Climatic Change

, Volume 136, Issue 3–4, pp 523–537 | Cite as

Perceived and projected flood risk and adaptation in coastal Southeast Queensland, Australia

  • Morena MillsEmail author
  • Konar Mutafoglu
  • Vanessa M. Adams
  • Carla Archibald
  • Justine Bell
  • Javier X. Leon


Evidence on the impacts of climate change is rapidly increasing but there is little change to the speed of climate adaptation by governments and individuals. There are multiple barriers to climate adaptation, including among others: the lack of the public understanding of risks, lack of leadership and availability of resources to adapt. In this study, we assess to what extent coastal residents understand their properties’ flood risk, and what predicts their risk perception and adaptation behaviour. We surveyed 420 individuals in South East Queensland projected to be within the permanent or temporary flood zone in 2100 based on combined sea-level rise and storm surge scenarios. We assessed the correlations between the projected (i.e. objective) and perceived risk of inundation, adaptation behaviour, and the individual characteristics considered to influence risk perception and adaptation. While we found a correlation between perceived and some objective flood risks, perceived risk only partially reflected objective risk. Other factors that influenced risk perception were previous experience of flooding events, belief in climate change, risk aversion, age and gender. Factors driving risk perception varied with the type (permanent, temporary) and frequency of flooding event (1 in 20 or 1 in 100 years). Previous experience with extreme event impacts and belief in climate change influenced all future perceived risks. However, even after being impacted by an extreme event, adaptation was moderate (58 %). Personal as well as environmental factors influence the likelihood of adaptation. The moderate adaptation response within our case study is likely a result of most respondents considering large flooding events to be rare and of limited impact, and anticipating future government aid to overcome flooding damage costs. Existing attitudes towards risk, which influence the extent of proactive adaptation, should be of concern to governments who will likely be facing these costs at increasing frequencies.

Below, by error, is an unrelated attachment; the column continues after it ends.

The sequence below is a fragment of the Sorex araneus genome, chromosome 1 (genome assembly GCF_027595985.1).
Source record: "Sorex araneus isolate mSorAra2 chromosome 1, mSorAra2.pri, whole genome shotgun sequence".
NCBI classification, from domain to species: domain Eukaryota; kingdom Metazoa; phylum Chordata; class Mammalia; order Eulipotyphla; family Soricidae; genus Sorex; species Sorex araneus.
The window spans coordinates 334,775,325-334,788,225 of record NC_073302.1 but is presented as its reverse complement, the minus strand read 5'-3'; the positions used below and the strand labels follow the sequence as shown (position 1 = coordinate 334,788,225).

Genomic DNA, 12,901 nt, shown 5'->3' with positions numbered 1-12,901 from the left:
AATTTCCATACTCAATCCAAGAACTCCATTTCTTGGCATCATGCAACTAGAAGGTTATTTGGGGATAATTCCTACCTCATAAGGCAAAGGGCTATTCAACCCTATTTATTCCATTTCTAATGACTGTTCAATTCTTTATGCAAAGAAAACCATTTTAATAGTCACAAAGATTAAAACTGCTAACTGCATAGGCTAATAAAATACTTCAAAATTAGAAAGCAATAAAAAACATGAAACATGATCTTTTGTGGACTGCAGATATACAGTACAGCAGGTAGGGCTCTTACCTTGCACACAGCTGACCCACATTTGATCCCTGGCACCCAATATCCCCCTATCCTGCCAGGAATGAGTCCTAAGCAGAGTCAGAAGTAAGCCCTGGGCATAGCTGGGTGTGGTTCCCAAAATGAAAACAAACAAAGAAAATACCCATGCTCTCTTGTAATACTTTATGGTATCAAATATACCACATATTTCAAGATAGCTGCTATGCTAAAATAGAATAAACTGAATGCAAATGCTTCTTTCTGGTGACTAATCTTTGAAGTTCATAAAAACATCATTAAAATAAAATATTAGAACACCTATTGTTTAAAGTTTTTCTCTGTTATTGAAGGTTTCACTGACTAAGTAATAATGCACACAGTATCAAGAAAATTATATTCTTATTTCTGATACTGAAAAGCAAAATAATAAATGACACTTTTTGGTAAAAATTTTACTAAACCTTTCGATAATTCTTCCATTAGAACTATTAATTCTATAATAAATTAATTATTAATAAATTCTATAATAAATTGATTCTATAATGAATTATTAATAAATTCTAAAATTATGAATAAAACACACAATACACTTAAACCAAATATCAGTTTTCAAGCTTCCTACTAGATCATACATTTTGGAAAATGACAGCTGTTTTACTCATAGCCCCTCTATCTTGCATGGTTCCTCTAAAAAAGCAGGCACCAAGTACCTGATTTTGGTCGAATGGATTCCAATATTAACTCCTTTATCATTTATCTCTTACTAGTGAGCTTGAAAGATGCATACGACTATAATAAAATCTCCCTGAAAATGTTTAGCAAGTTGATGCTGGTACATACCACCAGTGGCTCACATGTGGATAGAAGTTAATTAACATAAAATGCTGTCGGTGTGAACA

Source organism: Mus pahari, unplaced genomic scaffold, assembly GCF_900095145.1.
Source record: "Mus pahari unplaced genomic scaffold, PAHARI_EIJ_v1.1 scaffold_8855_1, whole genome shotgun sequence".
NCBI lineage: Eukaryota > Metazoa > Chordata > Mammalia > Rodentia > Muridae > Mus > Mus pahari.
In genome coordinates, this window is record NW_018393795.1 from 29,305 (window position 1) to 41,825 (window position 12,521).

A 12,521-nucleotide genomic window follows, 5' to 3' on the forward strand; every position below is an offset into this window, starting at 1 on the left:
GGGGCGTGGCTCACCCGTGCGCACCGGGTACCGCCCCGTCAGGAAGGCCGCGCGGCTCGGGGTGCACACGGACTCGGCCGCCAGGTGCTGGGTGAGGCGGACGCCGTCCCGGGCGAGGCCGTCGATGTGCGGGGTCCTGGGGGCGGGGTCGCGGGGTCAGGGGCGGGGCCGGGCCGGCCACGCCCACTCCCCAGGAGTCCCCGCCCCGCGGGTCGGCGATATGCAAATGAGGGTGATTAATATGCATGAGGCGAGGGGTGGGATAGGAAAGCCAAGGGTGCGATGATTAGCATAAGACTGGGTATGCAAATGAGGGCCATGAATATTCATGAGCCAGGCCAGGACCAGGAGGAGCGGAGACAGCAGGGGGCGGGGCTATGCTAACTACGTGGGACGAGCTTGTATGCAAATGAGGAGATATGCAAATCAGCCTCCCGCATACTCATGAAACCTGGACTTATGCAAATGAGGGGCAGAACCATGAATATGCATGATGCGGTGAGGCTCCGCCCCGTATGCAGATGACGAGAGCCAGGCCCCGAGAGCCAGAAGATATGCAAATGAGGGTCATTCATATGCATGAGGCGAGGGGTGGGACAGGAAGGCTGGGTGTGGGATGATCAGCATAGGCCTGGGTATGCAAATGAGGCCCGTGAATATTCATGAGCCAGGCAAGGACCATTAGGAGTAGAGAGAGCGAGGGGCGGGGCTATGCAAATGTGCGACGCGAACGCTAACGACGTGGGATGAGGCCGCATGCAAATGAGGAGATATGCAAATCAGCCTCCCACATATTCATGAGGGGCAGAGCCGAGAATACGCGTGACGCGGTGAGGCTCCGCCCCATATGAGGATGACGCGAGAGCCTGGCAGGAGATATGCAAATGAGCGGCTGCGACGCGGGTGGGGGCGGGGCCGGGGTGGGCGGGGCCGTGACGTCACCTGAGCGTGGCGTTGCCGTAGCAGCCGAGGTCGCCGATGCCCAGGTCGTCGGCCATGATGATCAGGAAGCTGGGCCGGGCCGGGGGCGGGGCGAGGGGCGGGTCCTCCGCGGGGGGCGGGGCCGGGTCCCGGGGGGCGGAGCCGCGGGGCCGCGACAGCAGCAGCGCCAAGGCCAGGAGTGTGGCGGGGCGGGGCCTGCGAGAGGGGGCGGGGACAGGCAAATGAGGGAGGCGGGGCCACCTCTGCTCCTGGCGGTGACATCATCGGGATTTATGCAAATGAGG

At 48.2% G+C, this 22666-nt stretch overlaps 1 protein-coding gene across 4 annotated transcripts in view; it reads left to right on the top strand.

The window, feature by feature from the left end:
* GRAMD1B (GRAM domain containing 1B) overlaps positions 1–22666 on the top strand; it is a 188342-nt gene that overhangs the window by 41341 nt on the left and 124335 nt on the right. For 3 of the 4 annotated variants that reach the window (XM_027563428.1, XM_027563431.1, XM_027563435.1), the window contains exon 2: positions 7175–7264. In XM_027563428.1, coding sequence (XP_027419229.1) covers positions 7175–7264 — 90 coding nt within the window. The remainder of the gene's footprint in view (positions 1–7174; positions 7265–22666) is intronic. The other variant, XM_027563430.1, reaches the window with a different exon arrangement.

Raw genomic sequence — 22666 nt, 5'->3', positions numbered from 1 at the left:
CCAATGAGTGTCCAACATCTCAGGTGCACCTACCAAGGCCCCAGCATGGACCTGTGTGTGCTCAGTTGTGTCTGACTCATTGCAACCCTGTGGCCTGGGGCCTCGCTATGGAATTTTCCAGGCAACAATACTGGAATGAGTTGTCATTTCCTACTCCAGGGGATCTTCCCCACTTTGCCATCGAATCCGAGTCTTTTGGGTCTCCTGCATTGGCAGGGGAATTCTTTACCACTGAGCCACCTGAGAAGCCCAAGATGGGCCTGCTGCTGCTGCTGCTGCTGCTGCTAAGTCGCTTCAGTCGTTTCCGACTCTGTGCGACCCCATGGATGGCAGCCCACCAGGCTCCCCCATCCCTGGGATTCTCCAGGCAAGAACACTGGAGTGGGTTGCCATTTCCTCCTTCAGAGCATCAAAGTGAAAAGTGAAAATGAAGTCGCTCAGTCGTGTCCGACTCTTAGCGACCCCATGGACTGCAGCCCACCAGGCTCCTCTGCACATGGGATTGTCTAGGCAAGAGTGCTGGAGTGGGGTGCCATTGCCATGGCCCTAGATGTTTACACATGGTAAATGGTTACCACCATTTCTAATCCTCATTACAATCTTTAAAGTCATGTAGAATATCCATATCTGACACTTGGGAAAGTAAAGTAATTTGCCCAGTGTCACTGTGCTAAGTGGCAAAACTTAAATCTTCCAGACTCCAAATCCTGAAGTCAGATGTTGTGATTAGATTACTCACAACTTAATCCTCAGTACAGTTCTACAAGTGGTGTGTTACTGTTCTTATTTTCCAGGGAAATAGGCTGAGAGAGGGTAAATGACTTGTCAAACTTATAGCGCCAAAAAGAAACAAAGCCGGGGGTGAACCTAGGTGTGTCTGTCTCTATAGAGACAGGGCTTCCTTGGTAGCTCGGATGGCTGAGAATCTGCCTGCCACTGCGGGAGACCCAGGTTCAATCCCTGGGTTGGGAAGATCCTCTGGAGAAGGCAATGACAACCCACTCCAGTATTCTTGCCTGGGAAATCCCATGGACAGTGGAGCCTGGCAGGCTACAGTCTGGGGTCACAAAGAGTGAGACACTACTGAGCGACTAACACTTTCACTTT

Risk Aversion Risk Perception Extreme Event House Price Flood Risk 
These keywords were added by machine and not by the authors. This process is experimental and the keywords may be updated as the learning algorithm improves.



All authors thank all those that participated in this study. MM, KM, JXL and VMA acknowledge support from the Australian Research Council. The authors are grateful for funding from ARC SuperScience grants #FS100100024 and #FS110200005 and funding from the ARC Centre of Excellence for Environmental Decisions. Many thanks also to John Cook, Kelly Fielding, Hugh Possingham and Lana Friesen from the University of Queensland and Tiffany Morrison from JCU for discussion and reviewing drafts of the survey questionnaire and Abdollah Asadzadeh Jarihani and Scott Atkinson for helping collect the elevation data for the objective risk maps.

Supplementary material

10584_2016_1644_MOESM1_ESM.docx (33 kb)
ESM 1 (DOCX 33 kb)


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Copyright information

© Springer Science+Business Media Dordrecht 2016

Authors and Affiliations

  • Morena Mills
    • 1
    • 2
    Email author
  • Konar Mutafoglu
    • 2
    • 3
  • Vanessa M. Adams
    • 1
  • Carla Archibald
    • 1
  • Justine Bell
    • 4
  • Javier X. Leon
    • 2
    • 5
  1. 1.Centre for Biodiversity and Conservation Science, School of Biological SciencesUniversity of QueenslandSt LuciaAustralia
  2. 2.Global Change InstituteThe University of QueenslandSt LuciaAustralia
  3. 3.Institute for European Environmental PolicyBrusselsBelgium
  4. 4.School of LawThe University of QueenslandSt LuciaAustralia
  5. 5.School of Science and EngineeringUniversity of the Sunshine CoastMaroochydore DCAustralia

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